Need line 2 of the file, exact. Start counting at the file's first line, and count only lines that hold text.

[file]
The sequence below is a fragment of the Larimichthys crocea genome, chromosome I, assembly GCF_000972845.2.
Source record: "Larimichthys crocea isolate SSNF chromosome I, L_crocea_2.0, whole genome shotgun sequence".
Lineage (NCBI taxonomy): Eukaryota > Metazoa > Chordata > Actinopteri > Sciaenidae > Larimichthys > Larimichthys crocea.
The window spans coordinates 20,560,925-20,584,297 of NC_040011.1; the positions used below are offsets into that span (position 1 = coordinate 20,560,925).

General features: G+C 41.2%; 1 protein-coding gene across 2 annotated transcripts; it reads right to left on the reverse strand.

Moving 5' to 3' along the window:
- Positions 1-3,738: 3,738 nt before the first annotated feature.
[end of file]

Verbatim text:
Source record: "Larimichthys crocea isolate SSNF chromosome I, L_crocea_2.0, whole genome shotgun sequence".